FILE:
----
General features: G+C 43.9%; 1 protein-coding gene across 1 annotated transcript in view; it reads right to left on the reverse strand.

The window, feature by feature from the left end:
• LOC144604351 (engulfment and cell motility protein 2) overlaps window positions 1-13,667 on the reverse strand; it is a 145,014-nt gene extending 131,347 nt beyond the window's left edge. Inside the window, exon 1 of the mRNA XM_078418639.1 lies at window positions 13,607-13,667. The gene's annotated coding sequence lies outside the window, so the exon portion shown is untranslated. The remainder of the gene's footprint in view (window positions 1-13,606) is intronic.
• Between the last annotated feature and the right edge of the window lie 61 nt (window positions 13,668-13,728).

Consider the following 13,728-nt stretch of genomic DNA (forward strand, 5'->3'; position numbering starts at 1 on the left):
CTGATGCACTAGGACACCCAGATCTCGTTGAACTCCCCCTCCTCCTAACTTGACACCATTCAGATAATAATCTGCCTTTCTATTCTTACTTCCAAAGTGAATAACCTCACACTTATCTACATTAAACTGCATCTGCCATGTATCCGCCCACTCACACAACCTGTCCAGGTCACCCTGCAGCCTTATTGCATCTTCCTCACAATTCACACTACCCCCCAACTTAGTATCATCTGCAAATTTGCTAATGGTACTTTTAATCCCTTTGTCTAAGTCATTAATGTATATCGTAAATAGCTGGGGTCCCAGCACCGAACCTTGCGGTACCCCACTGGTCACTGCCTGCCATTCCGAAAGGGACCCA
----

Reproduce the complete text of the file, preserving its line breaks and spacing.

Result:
General features: G+C 43.9%; 1 protein-coding gene across 1 annotated transcript in view; it reads right to left on the reverse strand.

The window, feature by feature from the left end:
• LOC144604351 (engulfment and cell motility protein 2) overlaps window positions 1-13,667 on the reverse strand; it is a 145,014-nt gene extending 131,347 nt beyond the window's left edge. Inside the window, exon 1 of the mRNA XM_078418639.1 lies at window positions 13,607-13,667. The gene's annotated coding sequence lies outside the window, so the exon portion shown is untranslated. The remainder of the gene's footprint in view (window positions 1-13,606) is intronic.
• Between the last annotated feature and the right edge of the window lie 61 nt (window positions 13,668-13,728).

Consider the following 13,728-nt stretch of genomic DNA (forward strand, 5'->3'; position numbering starts at 1 on the left):
CTGATGCACTAGGACACCCAGATCTCGTTGAACTCCCCCTCCTCCTAACTTGACACCATTCAGATAATAATCTGCCTTTCTATTCTTACTTCCAAAGTGAATAACCTCACACTTATCTACATTAAACTGCATCTGCCATGTATCCGCCCACTCACACAACCTGTCCAGGTCACCCTGCAGCCTTATTGCATCTTCCTCACAATTCACACTACCCCCCAACTTAGTATCATCTGCAAATTTGCTAATGGTACTTTTAATCCCTTTGTCTAAGTCATTAATGTATATCGTAAATAGCTGGGGTCCCAGCACCGAACCTTGCGGTACCCCACTGGTCACTGCCTGCCATTCCGAAAGGGACCCA